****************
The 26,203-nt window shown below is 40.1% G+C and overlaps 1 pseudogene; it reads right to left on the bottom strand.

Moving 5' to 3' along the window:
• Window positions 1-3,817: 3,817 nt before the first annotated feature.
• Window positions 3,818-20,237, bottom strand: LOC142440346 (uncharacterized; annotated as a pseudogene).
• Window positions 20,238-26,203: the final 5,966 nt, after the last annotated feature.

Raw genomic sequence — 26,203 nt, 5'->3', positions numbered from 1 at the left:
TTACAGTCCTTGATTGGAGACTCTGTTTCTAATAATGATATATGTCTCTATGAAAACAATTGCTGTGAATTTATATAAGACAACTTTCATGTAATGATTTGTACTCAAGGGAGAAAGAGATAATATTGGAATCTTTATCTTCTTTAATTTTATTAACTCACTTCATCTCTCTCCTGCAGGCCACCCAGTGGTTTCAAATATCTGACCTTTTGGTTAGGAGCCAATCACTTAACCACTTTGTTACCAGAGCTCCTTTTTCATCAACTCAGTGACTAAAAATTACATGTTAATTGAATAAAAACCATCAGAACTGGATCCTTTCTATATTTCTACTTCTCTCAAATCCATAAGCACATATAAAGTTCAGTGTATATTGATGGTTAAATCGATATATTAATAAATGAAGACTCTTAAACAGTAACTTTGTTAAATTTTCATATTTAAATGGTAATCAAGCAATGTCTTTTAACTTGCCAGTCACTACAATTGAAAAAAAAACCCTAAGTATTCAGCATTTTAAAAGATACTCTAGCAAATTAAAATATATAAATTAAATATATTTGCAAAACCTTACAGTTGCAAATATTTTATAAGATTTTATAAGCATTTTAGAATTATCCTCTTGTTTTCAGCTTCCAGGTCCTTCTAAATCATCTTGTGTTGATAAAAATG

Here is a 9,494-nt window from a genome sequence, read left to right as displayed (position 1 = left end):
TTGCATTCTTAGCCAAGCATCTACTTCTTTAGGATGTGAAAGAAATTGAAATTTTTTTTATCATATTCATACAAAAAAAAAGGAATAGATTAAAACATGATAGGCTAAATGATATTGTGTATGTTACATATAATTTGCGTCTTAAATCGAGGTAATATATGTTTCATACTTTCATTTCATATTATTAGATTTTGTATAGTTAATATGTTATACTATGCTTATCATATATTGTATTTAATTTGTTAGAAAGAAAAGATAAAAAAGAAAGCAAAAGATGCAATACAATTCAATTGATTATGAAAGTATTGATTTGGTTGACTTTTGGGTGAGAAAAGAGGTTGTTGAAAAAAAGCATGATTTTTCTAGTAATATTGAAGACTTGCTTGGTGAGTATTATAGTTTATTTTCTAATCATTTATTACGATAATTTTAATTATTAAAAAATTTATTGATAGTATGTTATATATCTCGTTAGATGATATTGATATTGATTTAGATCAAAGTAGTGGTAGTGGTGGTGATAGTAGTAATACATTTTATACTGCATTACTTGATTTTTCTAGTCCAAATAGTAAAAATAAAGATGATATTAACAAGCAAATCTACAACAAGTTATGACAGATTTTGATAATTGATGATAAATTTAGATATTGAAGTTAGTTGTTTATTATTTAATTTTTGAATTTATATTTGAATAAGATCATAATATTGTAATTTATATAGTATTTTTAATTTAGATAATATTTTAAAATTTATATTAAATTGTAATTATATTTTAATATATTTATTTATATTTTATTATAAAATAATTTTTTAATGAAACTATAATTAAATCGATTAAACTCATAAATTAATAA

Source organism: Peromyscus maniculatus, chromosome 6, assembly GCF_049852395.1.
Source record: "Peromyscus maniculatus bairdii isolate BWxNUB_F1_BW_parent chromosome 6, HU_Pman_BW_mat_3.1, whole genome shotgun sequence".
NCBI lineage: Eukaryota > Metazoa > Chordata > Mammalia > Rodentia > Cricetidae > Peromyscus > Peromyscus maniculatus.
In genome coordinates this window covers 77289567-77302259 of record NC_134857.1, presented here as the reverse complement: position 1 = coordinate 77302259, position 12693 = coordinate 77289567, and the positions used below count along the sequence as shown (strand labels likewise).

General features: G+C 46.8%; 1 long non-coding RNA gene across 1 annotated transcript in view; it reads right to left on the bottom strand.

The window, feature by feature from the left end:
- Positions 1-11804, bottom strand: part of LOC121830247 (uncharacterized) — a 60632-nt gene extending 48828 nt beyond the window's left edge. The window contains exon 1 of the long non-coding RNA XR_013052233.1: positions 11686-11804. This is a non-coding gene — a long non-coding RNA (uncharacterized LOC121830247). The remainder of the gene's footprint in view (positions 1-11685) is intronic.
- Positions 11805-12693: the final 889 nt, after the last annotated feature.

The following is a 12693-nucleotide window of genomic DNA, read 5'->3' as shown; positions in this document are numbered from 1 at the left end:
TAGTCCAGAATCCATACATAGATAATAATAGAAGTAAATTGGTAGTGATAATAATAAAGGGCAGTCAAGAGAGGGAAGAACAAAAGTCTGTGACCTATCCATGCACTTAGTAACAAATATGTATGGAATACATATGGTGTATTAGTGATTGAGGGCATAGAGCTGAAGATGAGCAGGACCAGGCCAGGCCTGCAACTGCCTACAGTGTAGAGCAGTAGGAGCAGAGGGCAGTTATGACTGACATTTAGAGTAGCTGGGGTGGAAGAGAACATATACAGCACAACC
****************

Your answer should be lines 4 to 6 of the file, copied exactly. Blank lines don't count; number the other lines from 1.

• Window positions 3,818-20,237, bottom strand: LOC142440346 (uncharacterized; annotated as a pseudogene).
• Window positions 20,238-26,203: the final 5,966 nt, after the last annotated feature.

Raw genomic sequence — 26,203 nt, 5'->3', positions numbered from 1 at the left: